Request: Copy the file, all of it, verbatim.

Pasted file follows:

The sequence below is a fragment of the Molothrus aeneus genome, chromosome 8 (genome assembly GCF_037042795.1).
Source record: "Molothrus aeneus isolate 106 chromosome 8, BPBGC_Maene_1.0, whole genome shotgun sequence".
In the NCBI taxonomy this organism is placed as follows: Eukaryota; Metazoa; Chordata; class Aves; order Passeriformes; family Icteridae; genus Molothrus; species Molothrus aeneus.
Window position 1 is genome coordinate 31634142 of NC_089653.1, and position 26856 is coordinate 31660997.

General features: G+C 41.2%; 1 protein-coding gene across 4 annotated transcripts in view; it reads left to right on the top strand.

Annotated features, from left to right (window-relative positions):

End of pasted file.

The sequence below is a fragment of the Molothrus aeneus genome, chromosome 8 (genome assembly GCF_037042795.1).
Source record: "Molothrus aeneus isolate 106 chromosome 8, BPBGC_Maene_1.0, whole genome shotgun sequence".
In the NCBI taxonomy this organism is placed as follows: Eukaryota; Metazoa; Chordata; class Aves; order Passeriformes; family Icteridae; genus Molothrus; species Molothrus aeneus.
Window position 1 is genome coordinate 31634142 of NC_089653.1, and position 26856 is coordinate 31660997.

General features: G+C 41.2%; 1 protein-coding gene across 4 annotated transcripts in view; it reads left to right on the top strand.

Annotated features, from left to right (window-relative positions):